Casinos change dealers to ensure they have enough breaks throughout their shift. Moreover, casinos rotate dealers to keep all players happy and to make casino games even more unpredictable.
I’m a casino dealer, and in today’s article I will share the three main reasons dealers get frequent breaks.
There may be other reasons, but these are the three main and most common ones.
The first one is simply a logistical thing…
Casinos change dealers to give them enough breaks
Alright, first of all, changing dealers is required to simply ensure all dealers get enough breaks. No secret psychological tricks or strategies here.
Although some games are relatively easy to deal, especially for experienced dealers, the same isn’t true for all casino games.
For example, running a roulette or craps table can be quite difficult. The payouts can be tricky, too.
Casino dealers must keep the games going, ideally at a fast pace. The faster the game, the happier the customers, the more profit for the casino.
So a dealer who’s tired (because they’ve been at the table for two hours or longer) will naturally slow down a bit, and may struggle to deal the game as efficiently.
By changing dealers often, casinos prevent that from happening. The goal is to make sure all dealers are sharp and awake, which translates to better dealing and also better customer service.
By changing dealers, the games are less predictable
No casino game that involves shuffling the cards or spinning a wheel will ever be 100 percent random.
Pretty close to 100 percent, yes. But not completely random. I’ve talked about this in my article about roulette dealers being able to hit numbers.
When it comes to roulette in particular, some players may be able to detect, or predict, what’s commonly referred to as the dealer’s signature — a dealer who spins the ball the same way over and over again.
I’ve personally seen this as a casino dealer. Many times. So it’s not just some kind of theory found in online forums.
And although it’s basically impossible for the players to actually have an advantage, even if the spins are somehow predictable, casinos avoid potential signatures by simply changing the dealer.
I’ve seen management change dealers before their break simply because the player was on a winning streak, for the same exact reason.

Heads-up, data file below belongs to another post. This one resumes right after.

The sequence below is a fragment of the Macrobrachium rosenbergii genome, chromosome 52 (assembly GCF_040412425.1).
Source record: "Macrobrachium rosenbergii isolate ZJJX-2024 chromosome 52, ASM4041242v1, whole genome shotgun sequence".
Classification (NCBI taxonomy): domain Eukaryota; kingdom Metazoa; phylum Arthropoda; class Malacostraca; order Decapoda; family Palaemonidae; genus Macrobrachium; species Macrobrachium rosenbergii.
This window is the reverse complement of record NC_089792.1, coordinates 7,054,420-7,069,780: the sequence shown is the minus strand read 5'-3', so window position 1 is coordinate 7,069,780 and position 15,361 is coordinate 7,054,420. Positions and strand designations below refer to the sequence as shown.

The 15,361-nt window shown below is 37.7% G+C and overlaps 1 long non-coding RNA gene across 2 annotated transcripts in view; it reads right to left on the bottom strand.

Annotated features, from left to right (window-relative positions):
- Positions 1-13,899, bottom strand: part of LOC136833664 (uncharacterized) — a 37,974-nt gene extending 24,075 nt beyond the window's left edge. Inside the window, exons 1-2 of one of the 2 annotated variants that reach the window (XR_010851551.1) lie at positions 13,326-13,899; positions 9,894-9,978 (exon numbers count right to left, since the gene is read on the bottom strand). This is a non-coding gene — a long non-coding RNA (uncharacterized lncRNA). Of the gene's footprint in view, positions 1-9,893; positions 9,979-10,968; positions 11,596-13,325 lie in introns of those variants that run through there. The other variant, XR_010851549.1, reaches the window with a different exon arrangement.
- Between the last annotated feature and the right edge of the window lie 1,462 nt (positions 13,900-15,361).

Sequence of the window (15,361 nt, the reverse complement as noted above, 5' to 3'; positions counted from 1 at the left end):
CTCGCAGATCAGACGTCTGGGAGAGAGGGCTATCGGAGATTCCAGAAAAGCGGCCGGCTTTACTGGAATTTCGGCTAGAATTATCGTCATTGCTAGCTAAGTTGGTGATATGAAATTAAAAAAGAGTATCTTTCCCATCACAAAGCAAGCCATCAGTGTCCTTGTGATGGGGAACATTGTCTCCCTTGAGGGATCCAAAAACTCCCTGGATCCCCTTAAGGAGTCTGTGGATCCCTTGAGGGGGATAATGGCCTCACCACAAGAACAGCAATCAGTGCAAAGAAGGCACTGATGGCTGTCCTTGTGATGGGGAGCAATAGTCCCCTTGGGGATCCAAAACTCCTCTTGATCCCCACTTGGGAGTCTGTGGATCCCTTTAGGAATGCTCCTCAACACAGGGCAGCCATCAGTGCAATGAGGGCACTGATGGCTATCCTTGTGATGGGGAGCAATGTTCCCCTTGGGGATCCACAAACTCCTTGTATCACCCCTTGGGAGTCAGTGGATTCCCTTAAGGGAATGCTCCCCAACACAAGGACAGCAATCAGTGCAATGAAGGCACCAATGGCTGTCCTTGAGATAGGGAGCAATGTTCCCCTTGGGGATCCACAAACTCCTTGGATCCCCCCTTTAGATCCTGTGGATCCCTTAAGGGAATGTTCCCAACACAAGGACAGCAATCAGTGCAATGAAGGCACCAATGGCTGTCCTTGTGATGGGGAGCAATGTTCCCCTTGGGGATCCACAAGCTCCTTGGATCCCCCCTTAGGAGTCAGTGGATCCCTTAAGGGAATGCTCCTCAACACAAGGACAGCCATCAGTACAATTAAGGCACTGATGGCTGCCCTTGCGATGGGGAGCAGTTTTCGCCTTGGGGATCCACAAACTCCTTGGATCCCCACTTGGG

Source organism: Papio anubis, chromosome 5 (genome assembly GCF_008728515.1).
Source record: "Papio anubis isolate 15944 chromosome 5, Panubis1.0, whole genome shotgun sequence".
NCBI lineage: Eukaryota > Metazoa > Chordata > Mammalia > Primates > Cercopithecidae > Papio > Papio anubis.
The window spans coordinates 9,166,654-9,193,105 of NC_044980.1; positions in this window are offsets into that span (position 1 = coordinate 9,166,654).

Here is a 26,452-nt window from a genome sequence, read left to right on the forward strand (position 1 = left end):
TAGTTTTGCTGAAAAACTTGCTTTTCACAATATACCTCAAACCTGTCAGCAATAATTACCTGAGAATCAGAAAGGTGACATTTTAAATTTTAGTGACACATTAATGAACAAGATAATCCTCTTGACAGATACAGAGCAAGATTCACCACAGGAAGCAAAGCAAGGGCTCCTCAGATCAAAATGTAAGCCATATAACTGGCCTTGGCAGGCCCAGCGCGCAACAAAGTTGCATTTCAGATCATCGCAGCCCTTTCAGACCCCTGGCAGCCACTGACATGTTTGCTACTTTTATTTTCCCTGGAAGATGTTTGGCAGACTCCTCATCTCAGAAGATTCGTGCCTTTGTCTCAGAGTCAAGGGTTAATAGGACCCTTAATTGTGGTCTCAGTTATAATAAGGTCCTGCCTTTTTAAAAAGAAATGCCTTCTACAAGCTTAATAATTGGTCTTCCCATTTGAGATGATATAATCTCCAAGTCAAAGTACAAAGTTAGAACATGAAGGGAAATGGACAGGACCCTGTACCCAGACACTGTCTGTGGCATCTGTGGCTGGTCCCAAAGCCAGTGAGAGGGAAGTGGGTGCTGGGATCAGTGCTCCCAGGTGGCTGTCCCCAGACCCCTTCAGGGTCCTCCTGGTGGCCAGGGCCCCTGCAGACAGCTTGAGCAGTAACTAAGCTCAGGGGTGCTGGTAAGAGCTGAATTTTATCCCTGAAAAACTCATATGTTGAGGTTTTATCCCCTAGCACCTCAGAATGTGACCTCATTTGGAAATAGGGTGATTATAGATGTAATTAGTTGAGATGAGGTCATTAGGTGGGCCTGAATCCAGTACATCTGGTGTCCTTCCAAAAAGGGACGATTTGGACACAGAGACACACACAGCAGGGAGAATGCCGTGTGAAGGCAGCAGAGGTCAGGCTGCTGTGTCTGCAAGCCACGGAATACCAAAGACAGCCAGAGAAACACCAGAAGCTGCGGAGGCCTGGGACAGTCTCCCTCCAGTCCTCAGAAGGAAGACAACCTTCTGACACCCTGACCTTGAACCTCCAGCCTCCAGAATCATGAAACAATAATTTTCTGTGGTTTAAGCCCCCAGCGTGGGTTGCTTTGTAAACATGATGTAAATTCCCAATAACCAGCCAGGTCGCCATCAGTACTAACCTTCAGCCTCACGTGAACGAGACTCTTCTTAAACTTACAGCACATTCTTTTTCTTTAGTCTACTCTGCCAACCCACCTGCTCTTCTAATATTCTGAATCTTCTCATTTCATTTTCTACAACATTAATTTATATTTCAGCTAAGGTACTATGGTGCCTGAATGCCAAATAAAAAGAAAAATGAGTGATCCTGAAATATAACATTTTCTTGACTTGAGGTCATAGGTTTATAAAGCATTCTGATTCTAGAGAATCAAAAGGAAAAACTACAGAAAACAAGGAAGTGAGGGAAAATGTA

Does it work? Well, unless the (first) dealer does spin the ball the same exact way over and over again, then I’d say it doesn’t make any difference.
Casinos change dealers to keep the players happy
Imagine you’re at the blackjack table and you’re on a losing streak.
You are dealt 19, and the dealer gets 20. Your first two cards add up to 21, and the dealer gets blackjack. And so on.
Although logically all players realize that it’s never the dealer’s fault, what actually happens during their session is a different story.
As a dealer, I’d say most players will subconsciously think that if the casino changes the dealer, then their luck will somehow improve.
And sometimes it does — but only as a coincidence. But the player may believe it actually worked.
The third reason casinos change dealers so often is to keep all players happy and have them believe, at least subconsciously, that even if they’re losing, it can all change as soon as a new dealer comes to the table.
Also, someone may sit at a table and dislike the dealer for whatever reason. But if the casino changes the dealers often, not an issue.
How often do casinos change dealers?
It all depends on the number of dealers available. Here’s an example of what a rota may look like (I just made this up):
Typically, casino dealers will deal for 40 minutes and then have a 20 minute break. Or deal for an hour and a half and have a 15 minute break.
Again, it changes depending on the number of tables and whatever the pit boss decides. But usually that’s more or less how it works.
Although dealing games for a living has many advantages, it can be stressful at times. Especially if you’re dealing for longer than two hours at a time.
Therefore, it’s essential that casinos rotate dealers to ensure they can focus throughout their shift.
It also makes the shift more interesting. Can you imagine dealing the same game, to the same customers, for eight hours straight? Argh.
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